We’re sick of inflation. It is like that in the 1970s. The incentive provided by zero interest rates is simply not enough. Taking rates below zero when you’re the world’s reserve currency is scary, so we have to print money. To blame for the demographics. We will no longer be put off by overheated labor markets because inflation seems dead. Additionally, in 2019 we met with real people across the country and they said they like a strong job market. We were surprised. But with that policy coverage, we can buy all the government bonds Congress needs from us and will not slow down until actual inflation is at least 2% “average”.
So Powell promised more price inflation and here it is! The consumer price index for all urban consumers rose 5% from May 2020 to May 2021, the largest 12-month increase since June 1992. During the same period, the National Association of Realtors reported that the average home price rose 24% (from 283,500 USD to USD 350,000) and the S&P 500 rose about 40%. Same song, third verse. Someone blowing?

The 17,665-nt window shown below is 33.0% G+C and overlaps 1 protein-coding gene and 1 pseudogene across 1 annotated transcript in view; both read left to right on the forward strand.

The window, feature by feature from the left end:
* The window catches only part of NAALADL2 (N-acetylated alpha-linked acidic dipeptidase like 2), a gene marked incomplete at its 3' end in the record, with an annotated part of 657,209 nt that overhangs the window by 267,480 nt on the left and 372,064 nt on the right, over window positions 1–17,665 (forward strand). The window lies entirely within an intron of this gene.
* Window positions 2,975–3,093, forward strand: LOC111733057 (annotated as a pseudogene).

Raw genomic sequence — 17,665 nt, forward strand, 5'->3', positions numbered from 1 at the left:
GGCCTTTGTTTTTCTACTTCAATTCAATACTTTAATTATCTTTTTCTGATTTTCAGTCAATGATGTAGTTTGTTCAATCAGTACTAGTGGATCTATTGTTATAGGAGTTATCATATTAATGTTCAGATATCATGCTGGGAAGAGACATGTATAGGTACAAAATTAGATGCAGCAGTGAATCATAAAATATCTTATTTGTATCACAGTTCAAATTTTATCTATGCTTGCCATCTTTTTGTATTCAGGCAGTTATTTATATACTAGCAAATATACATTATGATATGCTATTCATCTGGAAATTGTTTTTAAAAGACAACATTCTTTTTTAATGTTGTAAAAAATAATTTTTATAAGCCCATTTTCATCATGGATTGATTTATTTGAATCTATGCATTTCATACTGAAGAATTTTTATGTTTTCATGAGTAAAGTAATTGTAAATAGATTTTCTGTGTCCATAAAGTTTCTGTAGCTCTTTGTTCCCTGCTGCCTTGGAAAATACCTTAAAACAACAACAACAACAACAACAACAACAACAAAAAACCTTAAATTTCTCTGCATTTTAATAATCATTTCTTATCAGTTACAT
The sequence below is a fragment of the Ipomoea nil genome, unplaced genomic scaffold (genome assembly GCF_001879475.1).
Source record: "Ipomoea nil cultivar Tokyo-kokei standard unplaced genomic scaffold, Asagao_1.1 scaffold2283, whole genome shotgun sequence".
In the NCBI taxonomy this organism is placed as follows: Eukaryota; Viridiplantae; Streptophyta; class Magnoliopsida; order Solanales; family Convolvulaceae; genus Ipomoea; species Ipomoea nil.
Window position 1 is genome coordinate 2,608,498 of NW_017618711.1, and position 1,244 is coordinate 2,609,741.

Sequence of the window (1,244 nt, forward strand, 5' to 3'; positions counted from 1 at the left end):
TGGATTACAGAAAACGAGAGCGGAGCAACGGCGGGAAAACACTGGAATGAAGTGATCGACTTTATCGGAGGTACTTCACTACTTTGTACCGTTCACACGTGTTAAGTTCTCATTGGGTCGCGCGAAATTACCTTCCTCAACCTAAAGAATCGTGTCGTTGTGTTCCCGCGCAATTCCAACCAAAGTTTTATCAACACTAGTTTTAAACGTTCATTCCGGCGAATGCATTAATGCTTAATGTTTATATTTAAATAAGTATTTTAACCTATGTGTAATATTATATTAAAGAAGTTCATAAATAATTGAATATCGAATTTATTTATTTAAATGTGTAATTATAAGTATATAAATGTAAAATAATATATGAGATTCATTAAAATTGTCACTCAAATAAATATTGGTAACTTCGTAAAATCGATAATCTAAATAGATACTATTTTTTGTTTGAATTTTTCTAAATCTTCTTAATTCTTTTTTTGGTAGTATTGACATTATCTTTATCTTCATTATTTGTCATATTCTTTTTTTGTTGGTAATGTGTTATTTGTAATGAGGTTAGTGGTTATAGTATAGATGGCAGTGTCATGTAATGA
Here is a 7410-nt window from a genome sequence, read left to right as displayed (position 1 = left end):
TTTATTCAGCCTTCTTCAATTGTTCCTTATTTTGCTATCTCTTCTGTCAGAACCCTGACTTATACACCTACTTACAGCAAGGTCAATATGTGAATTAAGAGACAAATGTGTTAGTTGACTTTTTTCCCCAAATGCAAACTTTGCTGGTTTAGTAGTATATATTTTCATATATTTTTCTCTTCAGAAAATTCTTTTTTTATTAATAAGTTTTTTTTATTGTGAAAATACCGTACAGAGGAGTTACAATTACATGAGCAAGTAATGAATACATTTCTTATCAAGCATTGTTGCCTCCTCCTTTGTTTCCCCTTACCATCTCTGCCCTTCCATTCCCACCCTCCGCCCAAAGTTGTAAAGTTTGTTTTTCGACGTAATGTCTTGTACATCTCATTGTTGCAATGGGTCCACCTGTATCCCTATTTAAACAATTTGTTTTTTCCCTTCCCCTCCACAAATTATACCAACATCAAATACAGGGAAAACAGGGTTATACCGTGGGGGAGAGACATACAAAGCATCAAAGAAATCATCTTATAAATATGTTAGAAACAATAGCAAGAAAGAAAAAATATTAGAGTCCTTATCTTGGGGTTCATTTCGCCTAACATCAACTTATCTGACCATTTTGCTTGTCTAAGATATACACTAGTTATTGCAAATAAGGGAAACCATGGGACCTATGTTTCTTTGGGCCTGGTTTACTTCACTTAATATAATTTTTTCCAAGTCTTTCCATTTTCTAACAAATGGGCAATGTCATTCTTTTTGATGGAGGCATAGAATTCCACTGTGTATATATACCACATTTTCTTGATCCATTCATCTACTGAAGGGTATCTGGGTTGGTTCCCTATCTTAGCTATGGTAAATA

—Amy Abbey Robinson, Charles W. Robinson III
New bullish on bonds
The Aden Prediction
July 15: The outlook for interest rates has changed. There are increasing signs that interest rates will continue to fall and will remain low for a long time to come. Lower rates are very good for bond prices. They will go up and likely outperform some of the other markets. Therefore, we now recommend that you buy long-term US Treasuries with 15% of your total portfolio. If you’d rather buy a bond ETF then buy TLT [iShares 20+ Year Treasury Bond]that replicates the 20-year US Treasury bond. We also like TIPS, the long-term inflation-linked bond.
—Pamela and Mary Anne Aden
Buybacks are picking up speed